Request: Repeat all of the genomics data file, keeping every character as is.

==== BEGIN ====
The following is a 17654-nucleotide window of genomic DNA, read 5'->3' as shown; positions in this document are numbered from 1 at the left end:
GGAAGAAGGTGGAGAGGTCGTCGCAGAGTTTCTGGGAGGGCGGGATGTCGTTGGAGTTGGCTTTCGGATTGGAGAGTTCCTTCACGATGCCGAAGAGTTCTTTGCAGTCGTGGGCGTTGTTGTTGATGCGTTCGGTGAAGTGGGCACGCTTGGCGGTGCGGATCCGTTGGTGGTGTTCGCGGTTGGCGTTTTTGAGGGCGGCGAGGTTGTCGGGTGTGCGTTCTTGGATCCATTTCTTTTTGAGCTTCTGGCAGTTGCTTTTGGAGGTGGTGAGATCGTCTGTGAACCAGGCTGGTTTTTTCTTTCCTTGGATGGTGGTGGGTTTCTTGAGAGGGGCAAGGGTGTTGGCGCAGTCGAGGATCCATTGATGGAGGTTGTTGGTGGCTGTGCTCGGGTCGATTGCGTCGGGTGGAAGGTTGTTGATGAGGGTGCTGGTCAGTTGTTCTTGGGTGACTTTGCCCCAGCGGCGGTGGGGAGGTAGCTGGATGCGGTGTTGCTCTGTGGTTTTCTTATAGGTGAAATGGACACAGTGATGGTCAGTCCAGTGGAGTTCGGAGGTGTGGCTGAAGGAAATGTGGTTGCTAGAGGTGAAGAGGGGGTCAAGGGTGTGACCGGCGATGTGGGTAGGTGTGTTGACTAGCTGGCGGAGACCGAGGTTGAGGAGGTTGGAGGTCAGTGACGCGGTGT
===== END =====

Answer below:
The following is a 17654-nucleotide window of genomic DNA, read 5'->3' as shown; positions in this document are numbered from 1 at the left end:
GGAAGAAGGTGGAGAGGTCGTCGCAGAGTTTCTGGGAGGGCGGGATGTCGTTGGAGTTGGCTTTCGGATTGGAGAGTTCCTTCACGATGCCGAAGAGTTCTTTGCAGTCGTGGGCGTTGTTGTTGATGCGTTCGGTGAAGTGGGCACGCTTGGCGGTGCGGATCCGTTGGTGGTGTTCGCGGTTGGCGTTTTTGAGGGCGGCGAGGTTGTCGGGTGTGCGTTCTTGGATCCATTTCTTTTTGAGCTTCTGGCAGTTGCTTTTGGAGGTGGTGAGATCGTCTGTGAACCAGGCTGGTTTTTTCTTTCCTTGGATGGTGGTGGGTTTCTTGAGAGGGGCAAGGGTGTTGGCGCAGTCGAGGATCCATTGATGGAGGTTGTTGGTGGCTGTGCTCGGGTCGATTGCGTCGGGTGGAAGGTTGTTGATGAGGGTGCTGGTCAGTTGTTCTTGGGTGACTTTGCCCCAGCGGCGGTGGGGAGGTAGCTGGATGCGGTGTTGCTCTGTGGTTTTCTTATAGGTGAAATGGACACAGTGATGGTCAGTCCAGTGGAGTTCGGAGGTGTGGCTGAAGGAAATGTGGTTGCTAGAGGTGAAGAGGGGGTCAAGGGTGTGACCGGCGATGTGGGTAGGTGTGTTGACTAGCTGGCGGAGACCGAGGTTGAGGAGGTTGGAGGTCAGTGACGCGGTGT